Oh no! The dreaded edible white sponge! Run for your lives!
Honestly, though, tofu is actually a pretty easy protein to work with. It can take on all different types of flavors, which means it can easily be substituted in for so many different recipes. As long as you know how to prepare it properly then the sky is the limit.
Like with most recipes easy pan fried tofu with no oil has pros and cons to other types of tofu preparation. It has way less fat than traditional fried tofu, which is good since no one needs those added fats. It is more hands on than throwing it in the oven and baking it, which can be both a pro and a con. With pan frying you have to check it more often, but it normally takes less time than baking, depending on which method you use. The only oil I use is a light coating of non-stick cooking spray, just to make sure it doesn’t stick. Trust me it’s not a pretty sight when it does.
One cannot simply take the mighty tofu out of it’s packaging, cut it up, and serve it. My work does this and I cringe and sigh over the fact that the edible white sponge has to go through something like that. Tofu simply does not work that way. For pan frying extra firm tofu is best. I’m not sure I ever got my other pan clean when I tried with firm.
The first thing to do is to take the tofu out of the packaging, but be careful. It is full of liquid so please do this in the kitchen sink.
Take the tofu and squeeze gently to remove some of the excess water. Squeezing too hard can result in it crumbling on you so be careful.
The you want to turn the tofu on it’s side so the long thin side faces to the sky. I am not very good at explaining this so I will insert a picture.
I do admit now that I think about it that slicing at this stage might very well be optional, but I think it allows for a more even pressing. As for why we need to press it I’m not kidding when I call it a sponge, so we need to take the current liquid out of it and add in a marinade full of flavor so it will take that on.
Then, you get to make a tofu, cutting board, and hand towel sandwich topped with something heavy! The bottom cutting board acts as a stable and level base, while the top cutting board is used to distribute weight evenly. You can certainly go without them, but I find them to be very beneficial. The two hand towels absorb the excess moisture from the tofu and keeps the table or counter you have it set on dry. The heavy object can be anything from a dictionary to what I have, which is a case of cans. This presses the water out of the tofu.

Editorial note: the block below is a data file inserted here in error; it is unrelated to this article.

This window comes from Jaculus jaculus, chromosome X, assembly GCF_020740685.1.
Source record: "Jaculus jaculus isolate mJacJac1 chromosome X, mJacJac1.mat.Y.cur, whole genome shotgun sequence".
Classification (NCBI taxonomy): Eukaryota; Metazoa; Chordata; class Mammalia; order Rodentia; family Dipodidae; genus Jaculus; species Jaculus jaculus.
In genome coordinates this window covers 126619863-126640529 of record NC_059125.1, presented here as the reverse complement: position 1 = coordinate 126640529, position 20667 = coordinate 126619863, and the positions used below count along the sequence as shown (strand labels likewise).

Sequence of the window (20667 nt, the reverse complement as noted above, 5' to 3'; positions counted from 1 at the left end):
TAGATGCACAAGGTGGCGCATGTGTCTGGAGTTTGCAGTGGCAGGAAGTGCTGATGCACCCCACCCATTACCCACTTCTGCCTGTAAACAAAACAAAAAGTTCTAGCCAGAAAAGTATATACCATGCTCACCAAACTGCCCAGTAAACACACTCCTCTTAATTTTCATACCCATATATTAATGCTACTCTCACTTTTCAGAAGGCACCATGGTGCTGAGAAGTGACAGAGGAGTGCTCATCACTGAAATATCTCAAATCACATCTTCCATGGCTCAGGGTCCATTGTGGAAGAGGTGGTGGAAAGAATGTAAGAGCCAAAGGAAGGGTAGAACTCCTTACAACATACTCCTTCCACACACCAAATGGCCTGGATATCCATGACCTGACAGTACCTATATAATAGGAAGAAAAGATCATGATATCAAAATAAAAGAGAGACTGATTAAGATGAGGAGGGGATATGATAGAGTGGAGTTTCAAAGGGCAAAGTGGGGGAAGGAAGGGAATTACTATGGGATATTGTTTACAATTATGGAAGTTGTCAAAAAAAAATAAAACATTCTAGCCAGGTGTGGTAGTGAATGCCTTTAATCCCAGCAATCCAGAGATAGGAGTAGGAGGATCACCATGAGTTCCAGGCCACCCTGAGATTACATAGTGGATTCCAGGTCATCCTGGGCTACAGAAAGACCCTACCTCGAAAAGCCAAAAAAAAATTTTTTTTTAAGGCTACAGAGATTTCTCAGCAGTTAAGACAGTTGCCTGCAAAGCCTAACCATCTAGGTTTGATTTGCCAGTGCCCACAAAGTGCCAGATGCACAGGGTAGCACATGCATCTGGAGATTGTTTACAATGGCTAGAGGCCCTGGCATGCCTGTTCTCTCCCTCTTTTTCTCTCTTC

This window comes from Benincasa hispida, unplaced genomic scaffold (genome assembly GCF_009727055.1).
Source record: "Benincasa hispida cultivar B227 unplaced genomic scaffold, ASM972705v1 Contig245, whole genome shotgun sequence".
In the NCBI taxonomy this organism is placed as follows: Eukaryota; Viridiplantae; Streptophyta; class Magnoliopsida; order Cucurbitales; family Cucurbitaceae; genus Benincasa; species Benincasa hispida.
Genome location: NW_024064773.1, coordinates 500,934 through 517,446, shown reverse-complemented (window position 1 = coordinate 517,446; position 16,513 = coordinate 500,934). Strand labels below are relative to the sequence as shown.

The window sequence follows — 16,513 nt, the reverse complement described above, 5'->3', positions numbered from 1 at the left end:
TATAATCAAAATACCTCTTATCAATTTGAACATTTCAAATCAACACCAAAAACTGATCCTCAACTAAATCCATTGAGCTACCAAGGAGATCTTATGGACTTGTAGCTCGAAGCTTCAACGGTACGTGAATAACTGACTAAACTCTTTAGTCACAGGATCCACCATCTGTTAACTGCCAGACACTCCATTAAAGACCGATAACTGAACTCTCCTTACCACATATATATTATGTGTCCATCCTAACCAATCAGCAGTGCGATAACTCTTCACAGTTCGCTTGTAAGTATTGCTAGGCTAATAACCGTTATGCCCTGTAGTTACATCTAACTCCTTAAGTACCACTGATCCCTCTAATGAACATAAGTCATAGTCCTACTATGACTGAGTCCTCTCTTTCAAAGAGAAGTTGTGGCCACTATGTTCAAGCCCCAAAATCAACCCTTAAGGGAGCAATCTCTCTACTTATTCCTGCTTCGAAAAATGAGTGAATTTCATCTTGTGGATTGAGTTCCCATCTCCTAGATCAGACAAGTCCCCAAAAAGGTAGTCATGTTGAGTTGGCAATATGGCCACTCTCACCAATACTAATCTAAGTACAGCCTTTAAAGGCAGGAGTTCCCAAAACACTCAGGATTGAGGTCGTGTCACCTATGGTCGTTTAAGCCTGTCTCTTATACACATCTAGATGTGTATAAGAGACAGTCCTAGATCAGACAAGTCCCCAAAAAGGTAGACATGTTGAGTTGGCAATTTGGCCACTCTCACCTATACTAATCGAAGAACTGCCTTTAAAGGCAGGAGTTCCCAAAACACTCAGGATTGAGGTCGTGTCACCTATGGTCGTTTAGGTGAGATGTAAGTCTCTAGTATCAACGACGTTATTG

You want to press the tofu for at least 20 minutes, but if you’re like me and have things to do it’s perfectly okay to leave it there to press for an hour or five. Now you are finally ready for the pan!
Make sure to use a non-stick skillet or you’re going to have problems. You’ll be frying until you think it’s done but I like mine golden brown on all sides.
I have 3 different sauces that I’m trying out. The top left is a salsa and taco seasoning mix. The top right is a barbecue, maple syrup, and Montreal steak seasoning. The bottom is a tried and true Asian mix with soy sauce, peanut butter, sugar, and a touch of garlic chili sauce.
Method 1: Marinate First
I found this one a hit and miss. I marinated for about 30 mins before frying, and the flavor was awesome in the barbecue and Asian sauce. The salsa one not so much. I think the reason that the salsa one didn’t do so well is because it was a chunky salsa so it couldn’t absorb the flavor from the tomato and onion. Enchilada sauce might have been a better option and one I might try later.
The tofu stays very soft, so if that’s what you’re looking for then go for it. I found it slightly off putting with just how soft it was. The texture was almost like scallops, but I am unsure if there is a sauce to replicate the taste. Maybe an Alfredo sauce? Something I will definitely have to try.
You have to keep a close eye on your pan otherwise it will burn very quickly, and that’s never a good thing. It took me quite awhile to get rid of burned on salsa.
Method 2: Fry First, Then Coat with Sauce
This is my preferred method as it doesn’t leave a very big mess for me to clean up. It stays somewhat firm, but does soften back up, so you’re not really going to get crunchy out of it. It does remind me of chicken in the texture and I do use it in tofu noodle soup.
The Asian is by far my favorite, and that’s because I like the complex flavors of salty, creamy, sweet, with a hint of spice. It is so good.
The barbecue is very spicy, and I would definitely tone down the spices before trying again. Of course, I’m not a very big spicy fan anyways.
The salsa one is just so-so. It tastes like tofu covered in salsa. I’m beginning to think that salsa and tofu were not meant to go together. Such a shame.
Method 3: Fry, Marinate, and Fry Again
This is the method that obviously takes the longest. It is also another one where you have to keep a close eye on your pan for the last little bit. Thankfully it doesn’t take more than a few minutes to fry the flavors into the tofu.
Maybe I am just in an Asian mood, but I like the Asian sauce the best. It comes out a bit sticky, but it’s even more yummy because of it. The flavors stick to the tofu very well.
The barbecue was the next best, in my opinion, and it has a charred taste to it, which works for the type of sauce it is. I think the maple syrup really helped to caramelize the sauce to the tofu.
I am not a fan of the salsa one at all. I will have to reinvent that sauce and try again, I really will.
I find that Asian flavors just work with the tofu. I hardly use it for anything else unless I am blending it with something or trying a new recipe. I will continue to try new flavor combinations and will definitely keep updating this post.